This belief is almost touchingly naive, and its seductive power lies not least in the implication that IP protection is a problem that can conveniently be delegated to the IT department. This puts IT leaders into a difficult position: In trying to correct the board-level belief that IP protection is an IT task they come across as defensive naysayers - unless they manage to bridge the culture gap from their side: IT leaders need to make the jump from arguing from an IT perspective ("these IT measures have such and such effect") to a whole-business perspective ("This is the role IT can play in an overall IP protection strategy").

It is not unusual that it falls to IT leaders to sketch the IP protection strategy for the whole organisation even though their own knowledge of IP-sensitive areas such as Research or Finance might only be superficial.

The second factor leading company boards to a poor understanding of the role of IT in protecting intellectual property is the choice of metaphor. IP protection is essentially seen as a battleground: there are front lines to be defended, escape routes to be closed off, supply lines to be protected, command-and-control structures to be put in place. Naturally, IT measures appear to be the weapons of choice on this battleground since almost all IP is stored or processed on IT systems at some point.

But the battleground metaphor does not really fit the challenge of protecting IP. Front lines are not clear lines but rather a web crisscrossing various parts of the organisation as well as outside parties (suppliers, auditors, etc.). Thinking in terms of closing off escape routes relies on the optimistic assumption that "inside" and "outside" can be cleanly distinguished and cordoned off. Protecting supply lines is impossible where creative ideas and inputs travel in myriad ways that cannot all be identified and structured.

And command-and-control thinking is a poor fit for collaborative and bottom-up work patterns that most organisations strive for at least to some extent.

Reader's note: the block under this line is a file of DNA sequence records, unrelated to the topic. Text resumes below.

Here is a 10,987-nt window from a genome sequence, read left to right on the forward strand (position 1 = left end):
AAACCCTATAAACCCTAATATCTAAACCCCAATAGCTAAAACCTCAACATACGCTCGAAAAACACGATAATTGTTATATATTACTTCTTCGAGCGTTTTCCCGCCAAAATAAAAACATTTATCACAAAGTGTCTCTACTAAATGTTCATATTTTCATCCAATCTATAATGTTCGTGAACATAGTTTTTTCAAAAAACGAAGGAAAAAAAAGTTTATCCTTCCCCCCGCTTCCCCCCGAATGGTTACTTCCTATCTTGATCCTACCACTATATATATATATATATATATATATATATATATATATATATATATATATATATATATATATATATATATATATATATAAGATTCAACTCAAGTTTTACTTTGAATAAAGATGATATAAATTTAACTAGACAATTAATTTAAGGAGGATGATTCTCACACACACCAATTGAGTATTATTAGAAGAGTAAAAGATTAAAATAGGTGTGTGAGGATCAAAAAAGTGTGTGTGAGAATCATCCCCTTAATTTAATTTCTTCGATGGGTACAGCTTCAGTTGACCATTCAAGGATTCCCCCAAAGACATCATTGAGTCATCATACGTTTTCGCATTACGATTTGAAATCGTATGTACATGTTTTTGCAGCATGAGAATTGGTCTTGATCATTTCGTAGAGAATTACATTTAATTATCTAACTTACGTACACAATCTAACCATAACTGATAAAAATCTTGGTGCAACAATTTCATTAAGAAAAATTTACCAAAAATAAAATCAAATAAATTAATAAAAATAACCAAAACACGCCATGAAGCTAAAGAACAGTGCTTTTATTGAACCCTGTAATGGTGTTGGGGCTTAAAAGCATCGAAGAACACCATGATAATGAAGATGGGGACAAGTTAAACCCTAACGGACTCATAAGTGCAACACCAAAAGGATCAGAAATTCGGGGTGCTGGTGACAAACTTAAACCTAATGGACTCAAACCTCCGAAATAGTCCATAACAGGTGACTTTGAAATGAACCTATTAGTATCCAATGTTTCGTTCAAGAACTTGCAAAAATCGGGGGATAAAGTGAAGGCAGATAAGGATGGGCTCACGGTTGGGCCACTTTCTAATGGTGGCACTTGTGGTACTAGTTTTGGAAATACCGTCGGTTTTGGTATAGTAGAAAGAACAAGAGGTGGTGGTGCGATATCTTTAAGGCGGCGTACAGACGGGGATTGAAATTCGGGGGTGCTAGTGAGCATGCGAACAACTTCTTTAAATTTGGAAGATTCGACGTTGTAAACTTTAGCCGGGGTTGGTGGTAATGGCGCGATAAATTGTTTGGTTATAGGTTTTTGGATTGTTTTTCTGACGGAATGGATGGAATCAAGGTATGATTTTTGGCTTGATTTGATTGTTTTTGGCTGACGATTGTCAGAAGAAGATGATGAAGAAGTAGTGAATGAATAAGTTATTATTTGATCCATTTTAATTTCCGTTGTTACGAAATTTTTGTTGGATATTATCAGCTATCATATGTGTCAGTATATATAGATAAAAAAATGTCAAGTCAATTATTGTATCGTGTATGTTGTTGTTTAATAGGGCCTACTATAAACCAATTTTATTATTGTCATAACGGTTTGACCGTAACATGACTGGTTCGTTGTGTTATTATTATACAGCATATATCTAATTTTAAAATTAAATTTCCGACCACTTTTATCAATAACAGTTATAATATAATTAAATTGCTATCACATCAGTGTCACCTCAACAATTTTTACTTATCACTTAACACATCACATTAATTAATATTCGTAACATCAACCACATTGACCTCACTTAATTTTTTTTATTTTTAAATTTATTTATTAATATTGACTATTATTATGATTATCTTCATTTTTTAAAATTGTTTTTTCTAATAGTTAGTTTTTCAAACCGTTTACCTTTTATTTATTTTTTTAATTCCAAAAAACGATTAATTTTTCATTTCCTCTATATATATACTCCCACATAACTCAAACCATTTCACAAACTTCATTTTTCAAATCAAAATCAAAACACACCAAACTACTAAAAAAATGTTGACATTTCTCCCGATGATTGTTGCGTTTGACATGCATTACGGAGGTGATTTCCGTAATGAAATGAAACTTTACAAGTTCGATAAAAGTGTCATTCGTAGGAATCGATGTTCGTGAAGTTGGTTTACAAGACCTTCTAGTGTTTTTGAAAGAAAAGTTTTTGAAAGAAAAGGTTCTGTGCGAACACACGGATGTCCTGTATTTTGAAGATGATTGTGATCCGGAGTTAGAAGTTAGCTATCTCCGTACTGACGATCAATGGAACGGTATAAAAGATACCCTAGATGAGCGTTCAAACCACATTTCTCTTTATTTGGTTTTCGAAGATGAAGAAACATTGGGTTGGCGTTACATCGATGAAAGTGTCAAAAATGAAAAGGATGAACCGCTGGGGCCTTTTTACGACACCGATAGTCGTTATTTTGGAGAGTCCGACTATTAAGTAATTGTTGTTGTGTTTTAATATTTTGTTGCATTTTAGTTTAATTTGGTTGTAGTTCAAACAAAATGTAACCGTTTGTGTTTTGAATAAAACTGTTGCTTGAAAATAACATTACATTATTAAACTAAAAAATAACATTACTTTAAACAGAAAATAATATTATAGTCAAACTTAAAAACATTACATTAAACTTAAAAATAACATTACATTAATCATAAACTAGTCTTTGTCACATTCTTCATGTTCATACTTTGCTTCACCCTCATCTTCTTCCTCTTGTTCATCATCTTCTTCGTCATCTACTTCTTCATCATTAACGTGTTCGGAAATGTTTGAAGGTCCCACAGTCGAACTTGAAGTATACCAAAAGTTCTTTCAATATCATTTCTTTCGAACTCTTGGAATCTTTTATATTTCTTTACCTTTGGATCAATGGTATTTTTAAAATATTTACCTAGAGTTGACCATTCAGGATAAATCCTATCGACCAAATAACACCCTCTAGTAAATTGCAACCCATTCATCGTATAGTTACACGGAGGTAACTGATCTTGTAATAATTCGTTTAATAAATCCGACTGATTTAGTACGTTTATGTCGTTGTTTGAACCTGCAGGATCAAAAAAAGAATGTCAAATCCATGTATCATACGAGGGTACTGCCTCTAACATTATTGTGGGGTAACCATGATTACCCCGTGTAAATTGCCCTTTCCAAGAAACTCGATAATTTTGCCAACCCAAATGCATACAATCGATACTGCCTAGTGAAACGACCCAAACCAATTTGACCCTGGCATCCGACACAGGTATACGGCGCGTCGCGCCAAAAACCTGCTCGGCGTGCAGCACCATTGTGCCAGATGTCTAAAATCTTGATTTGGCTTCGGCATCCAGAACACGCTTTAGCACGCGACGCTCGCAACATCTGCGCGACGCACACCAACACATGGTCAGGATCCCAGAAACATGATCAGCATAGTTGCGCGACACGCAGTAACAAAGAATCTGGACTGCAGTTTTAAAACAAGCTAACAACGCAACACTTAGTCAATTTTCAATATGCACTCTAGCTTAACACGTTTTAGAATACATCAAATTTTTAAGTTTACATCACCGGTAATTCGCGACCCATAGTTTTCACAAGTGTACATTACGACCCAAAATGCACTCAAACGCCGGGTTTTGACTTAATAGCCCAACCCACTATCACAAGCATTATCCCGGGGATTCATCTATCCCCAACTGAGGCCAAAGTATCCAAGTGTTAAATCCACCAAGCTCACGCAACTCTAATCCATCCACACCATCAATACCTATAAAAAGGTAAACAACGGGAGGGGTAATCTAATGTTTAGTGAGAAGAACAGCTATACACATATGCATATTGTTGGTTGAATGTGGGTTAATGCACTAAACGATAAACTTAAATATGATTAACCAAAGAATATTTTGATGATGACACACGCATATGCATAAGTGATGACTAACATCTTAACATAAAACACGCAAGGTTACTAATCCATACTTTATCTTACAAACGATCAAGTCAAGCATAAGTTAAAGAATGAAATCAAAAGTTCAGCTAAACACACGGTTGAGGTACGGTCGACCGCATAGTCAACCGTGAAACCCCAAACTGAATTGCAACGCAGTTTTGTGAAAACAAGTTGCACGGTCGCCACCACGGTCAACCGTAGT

So what metaphor should guide decision making about IP protection? I am curious to see readers' thoughts in response to this post. Here is a suggestion for your next team offsite or brainstorming session: Think of an organisation as a living organism, and think of IP as one of the nutrients that circulate in the blood stream (e.g. glucose).

How does the body ensure that nutrients are contained in certain areas but can also flow to where they are needed? How is the need for nutrients detected, and what rules determine the body's response? How does the body regulate the exchange of nutrients with the outside world? Etc. - This obviously will not translate into a ready-made textbook recipe for IP protection but should yield plenty of useful insights and ideas.

IT is capable of taking the lead in injecting a fresh perspective of IP protection into the organisation. And thus, maybe, it is not such a bad thing when the board of a company look to IT for rising up to the challenge of protecting IP.

By Sebastion Hallensleben


Sebastian Hallensleben works in the UK and Germany as an IT leadership consultant and strategy facilitator. This follows an in- house career of turning around, building, and managing IT teams in which he has worked with development, infrastructure, database, and support professionals in a variety of industries. He always welcomes contacts and connections and maintains the IT Leadership Forum on LinkedIn. 


He can be found at and